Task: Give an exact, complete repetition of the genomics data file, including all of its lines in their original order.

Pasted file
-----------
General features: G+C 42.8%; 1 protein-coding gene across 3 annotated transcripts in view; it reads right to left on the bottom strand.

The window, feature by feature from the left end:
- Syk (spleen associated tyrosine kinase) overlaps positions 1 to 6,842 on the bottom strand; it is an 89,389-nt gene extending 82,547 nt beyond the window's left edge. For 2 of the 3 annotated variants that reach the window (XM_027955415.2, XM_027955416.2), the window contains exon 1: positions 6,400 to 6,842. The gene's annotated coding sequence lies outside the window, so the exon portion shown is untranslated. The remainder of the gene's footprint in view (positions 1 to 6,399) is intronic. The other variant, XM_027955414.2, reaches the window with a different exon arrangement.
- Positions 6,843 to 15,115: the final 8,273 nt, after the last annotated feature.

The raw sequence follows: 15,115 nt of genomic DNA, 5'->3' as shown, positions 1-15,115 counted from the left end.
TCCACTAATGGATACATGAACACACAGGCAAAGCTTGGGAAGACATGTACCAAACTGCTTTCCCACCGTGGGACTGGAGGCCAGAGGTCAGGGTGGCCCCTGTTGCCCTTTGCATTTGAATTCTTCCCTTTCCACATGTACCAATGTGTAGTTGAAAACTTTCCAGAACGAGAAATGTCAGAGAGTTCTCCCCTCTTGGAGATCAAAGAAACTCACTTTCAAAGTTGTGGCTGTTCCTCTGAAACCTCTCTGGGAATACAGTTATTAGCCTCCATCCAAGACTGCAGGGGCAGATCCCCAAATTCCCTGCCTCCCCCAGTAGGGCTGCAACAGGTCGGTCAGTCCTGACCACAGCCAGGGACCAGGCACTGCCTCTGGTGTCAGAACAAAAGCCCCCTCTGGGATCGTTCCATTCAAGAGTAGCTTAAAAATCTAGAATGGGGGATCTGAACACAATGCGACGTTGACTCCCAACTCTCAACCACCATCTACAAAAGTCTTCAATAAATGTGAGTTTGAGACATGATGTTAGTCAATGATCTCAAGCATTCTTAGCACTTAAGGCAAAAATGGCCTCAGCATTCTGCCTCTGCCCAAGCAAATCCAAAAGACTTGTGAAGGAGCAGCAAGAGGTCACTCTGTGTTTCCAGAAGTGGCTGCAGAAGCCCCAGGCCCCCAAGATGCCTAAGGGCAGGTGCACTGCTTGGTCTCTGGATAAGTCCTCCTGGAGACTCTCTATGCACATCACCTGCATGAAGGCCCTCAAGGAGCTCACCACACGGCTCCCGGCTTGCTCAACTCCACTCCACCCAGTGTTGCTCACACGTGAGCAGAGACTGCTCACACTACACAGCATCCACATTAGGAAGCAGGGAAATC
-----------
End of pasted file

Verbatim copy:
General features: G+C 42.8%; 1 protein-coding gene across 3 annotated transcripts in view; it reads right to left on the bottom strand.

The window, feature by feature from the left end:
- Syk (spleen associated tyrosine kinase) overlaps positions 1 to 6,842 on the bottom strand; it is an 89,389-nt gene extending 82,547 nt beyond the window's left edge. For 2 of the 3 annotated variants that reach the window (XM_027955415.2, XM_027955416.2), the window contains exon 1: positions 6,400 to 6,842. The gene's annotated coding sequence lies outside the window, so the exon portion shown is untranslated. The remainder of the gene's footprint in view (positions 1 to 6,399) is intronic. The other variant, XM_027955414.2, reaches the window with a different exon arrangement.
- Positions 6,843 to 15,115: the final 8,273 nt, after the last annotated feature.

The raw sequence follows: 15,115 nt of genomic DNA, 5'->3' as shown, positions 1-15,115 counted from the left end.
TCCACTAATGGATACATGAACACACAGGCAAAGCTTGGGAAGACATGTACCAAACTGCTTTCCCACCGTGGGACTGGAGGCCAGAGGTCAGGGTGGCCCCTGTTGCCCTTTGCATTTGAATTCTTCCCTTTCCACATGTACCAATGTGTAGTTGAAAACTTTCCAGAACGAGAAATGTCAGAGAGTTCTCCCCTCTTGGAGATCAAAGAAACTCACTTTCAAAGTTGTGGCTGTTCCTCTGAAACCTCTCTGGGAATACAGTTATTAGCCTCCATCCAAGACTGCAGGGGCAGATCCCCAAATTCCCTGCCTCCCCCAGTAGGGCTGCAACAGGTCGGTCAGTCCTGACCACAGCCAGGGACCAGGCACTGCCTCTGGTGTCAGAACAAAAGCCCCCTCTGGGATCGTTCCATTCAAGAGTAGCTTAAAAATCTAGAATGGGGGATCTGAACACAATGCGACGTTGACTCCCAACTCTCAACCACCATCTACAAAAGTCTTCAATAAATGTGAGTTTGAGACATGATGTTAGTCAATGATCTCAAGCATTCTTAGCACTTAAGGCAAAAATGGCCTCAGCATTCTGCCTCTGCCCAAGCAAATCCAAAAGACTTGTGAAGGAGCAGCAAGAGGTCACTCTGTGTTTCCAGAAGTGGCTGCAGAAGCCCCAGGCCCCCAAGATGCCTAAGGGCAGGTGCACTGCTTGGTCTCTGGATAAGTCCTCCTGGAGACTCTCTATGCACATCACCTGCATGAAGGCCCTCAAGGAGCTCACCACACGGCTCCCGGCTTGCTCAACTCCACTCCACCCAGTGTTGCTCACACGTGAGCAGAGACTGCTCACACTACACAGCATCCACATTAGGAAGCAGGGAAATC